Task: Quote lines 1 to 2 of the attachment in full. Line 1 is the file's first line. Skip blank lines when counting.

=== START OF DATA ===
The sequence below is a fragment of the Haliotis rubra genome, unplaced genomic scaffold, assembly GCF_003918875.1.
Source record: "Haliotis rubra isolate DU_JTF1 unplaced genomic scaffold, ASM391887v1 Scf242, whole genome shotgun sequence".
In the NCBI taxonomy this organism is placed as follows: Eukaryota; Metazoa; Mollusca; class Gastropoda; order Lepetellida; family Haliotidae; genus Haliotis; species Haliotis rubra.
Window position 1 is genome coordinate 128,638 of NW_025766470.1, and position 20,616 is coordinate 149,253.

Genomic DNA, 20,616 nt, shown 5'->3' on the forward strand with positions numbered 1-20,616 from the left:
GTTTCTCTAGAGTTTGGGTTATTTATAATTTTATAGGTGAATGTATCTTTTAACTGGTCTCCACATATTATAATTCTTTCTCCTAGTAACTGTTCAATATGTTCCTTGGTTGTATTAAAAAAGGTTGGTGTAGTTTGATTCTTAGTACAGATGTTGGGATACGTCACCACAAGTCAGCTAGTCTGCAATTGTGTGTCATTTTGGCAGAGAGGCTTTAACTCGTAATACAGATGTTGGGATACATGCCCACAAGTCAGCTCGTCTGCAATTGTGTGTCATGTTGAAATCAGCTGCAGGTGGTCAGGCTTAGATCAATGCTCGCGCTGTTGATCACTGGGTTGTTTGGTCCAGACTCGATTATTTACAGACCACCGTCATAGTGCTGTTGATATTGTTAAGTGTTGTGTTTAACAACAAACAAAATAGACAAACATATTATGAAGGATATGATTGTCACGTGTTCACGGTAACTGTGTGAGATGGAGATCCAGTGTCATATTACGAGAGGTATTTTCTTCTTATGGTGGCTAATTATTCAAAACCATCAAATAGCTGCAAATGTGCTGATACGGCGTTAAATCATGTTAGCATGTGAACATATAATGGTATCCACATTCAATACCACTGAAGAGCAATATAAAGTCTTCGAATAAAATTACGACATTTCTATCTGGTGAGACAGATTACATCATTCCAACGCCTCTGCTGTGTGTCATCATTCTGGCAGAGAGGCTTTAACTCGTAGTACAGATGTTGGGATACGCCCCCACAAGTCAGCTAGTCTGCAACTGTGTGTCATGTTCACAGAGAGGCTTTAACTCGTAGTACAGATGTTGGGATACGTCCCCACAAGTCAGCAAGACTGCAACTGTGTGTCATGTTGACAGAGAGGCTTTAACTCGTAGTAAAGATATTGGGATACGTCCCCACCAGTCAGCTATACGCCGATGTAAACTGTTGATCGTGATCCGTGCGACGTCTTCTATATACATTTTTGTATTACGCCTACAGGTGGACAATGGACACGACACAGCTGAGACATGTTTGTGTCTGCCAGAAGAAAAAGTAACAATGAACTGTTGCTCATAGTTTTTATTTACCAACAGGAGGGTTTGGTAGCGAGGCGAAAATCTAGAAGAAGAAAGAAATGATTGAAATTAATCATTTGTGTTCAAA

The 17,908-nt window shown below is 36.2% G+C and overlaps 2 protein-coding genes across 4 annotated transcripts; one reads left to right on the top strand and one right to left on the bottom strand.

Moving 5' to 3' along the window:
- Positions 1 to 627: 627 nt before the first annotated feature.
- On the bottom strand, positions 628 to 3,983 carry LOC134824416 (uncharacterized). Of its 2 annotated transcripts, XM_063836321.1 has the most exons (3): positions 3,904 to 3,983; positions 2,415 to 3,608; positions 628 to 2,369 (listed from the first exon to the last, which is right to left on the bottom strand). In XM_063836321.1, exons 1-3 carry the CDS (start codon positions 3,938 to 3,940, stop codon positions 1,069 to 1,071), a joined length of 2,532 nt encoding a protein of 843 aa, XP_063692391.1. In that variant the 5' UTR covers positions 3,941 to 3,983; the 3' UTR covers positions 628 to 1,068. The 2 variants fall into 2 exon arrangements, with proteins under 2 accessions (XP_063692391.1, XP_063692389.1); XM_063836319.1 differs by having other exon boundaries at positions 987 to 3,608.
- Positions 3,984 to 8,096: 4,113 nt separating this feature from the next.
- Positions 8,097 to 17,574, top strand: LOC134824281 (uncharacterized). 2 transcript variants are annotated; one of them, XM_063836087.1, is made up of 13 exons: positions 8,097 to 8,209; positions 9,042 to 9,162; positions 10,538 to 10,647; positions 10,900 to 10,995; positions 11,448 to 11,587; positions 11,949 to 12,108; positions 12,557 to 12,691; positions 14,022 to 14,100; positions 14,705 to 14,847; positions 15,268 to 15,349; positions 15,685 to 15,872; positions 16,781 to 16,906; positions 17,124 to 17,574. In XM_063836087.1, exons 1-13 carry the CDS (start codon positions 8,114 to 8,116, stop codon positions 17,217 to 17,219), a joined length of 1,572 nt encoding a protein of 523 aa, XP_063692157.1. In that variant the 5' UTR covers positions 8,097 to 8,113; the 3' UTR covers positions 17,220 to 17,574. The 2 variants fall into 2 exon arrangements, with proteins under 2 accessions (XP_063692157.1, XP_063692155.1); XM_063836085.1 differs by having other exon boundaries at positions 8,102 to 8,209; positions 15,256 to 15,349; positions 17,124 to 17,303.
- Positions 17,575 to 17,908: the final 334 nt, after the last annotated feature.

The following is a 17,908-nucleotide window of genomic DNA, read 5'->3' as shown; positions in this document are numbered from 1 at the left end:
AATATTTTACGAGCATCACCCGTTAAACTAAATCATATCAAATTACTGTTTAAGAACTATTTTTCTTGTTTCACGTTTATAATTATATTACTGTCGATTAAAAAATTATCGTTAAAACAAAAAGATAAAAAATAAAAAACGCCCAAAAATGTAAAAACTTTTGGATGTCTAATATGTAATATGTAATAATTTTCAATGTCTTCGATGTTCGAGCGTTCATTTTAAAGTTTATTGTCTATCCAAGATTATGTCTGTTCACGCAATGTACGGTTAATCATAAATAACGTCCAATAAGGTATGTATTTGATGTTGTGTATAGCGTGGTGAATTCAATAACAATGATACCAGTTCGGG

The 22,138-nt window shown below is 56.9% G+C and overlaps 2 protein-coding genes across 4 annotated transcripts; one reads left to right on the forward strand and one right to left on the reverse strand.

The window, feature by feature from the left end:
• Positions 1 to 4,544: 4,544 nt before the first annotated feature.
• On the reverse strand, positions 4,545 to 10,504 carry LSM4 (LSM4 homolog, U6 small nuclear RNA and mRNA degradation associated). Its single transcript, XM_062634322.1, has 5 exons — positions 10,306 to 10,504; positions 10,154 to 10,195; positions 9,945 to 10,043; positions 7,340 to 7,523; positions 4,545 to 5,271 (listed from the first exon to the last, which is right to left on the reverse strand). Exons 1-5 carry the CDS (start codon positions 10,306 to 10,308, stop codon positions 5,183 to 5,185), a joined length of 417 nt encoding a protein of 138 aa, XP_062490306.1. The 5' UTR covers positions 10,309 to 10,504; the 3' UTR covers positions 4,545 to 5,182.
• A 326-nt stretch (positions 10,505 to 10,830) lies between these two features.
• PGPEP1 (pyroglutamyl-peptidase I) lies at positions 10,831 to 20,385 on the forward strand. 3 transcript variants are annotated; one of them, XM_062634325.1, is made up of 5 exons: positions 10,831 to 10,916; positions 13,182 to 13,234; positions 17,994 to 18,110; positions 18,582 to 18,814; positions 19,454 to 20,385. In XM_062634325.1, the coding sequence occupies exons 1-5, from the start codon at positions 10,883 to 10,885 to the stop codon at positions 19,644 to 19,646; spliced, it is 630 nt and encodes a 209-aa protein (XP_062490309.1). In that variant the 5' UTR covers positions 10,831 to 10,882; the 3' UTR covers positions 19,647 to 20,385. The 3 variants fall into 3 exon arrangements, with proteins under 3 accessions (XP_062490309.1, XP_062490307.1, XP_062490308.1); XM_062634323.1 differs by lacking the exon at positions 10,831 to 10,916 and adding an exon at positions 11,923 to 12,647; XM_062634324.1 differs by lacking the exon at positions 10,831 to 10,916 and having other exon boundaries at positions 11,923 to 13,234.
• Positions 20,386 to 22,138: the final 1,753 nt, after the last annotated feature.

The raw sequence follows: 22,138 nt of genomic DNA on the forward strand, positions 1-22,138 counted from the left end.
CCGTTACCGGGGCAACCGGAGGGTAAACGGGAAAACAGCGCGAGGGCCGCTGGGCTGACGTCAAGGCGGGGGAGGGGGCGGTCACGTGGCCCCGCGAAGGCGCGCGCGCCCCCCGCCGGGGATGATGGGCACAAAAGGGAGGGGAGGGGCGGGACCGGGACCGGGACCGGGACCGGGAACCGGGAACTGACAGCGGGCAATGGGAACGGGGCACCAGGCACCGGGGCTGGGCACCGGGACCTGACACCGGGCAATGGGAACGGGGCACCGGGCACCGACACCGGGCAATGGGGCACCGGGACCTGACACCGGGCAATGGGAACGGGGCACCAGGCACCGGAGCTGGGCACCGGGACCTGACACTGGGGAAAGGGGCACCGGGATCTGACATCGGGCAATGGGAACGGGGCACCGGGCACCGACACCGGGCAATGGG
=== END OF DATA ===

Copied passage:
The sequence below is a fragment of the Haliotis rubra genome, unplaced genomic scaffold, assembly GCF_003918875.1.
Source record: "Haliotis rubra isolate DU_JTF1 unplaced genomic scaffold, ASM391887v1 Scf242, whole genome shotgun sequence".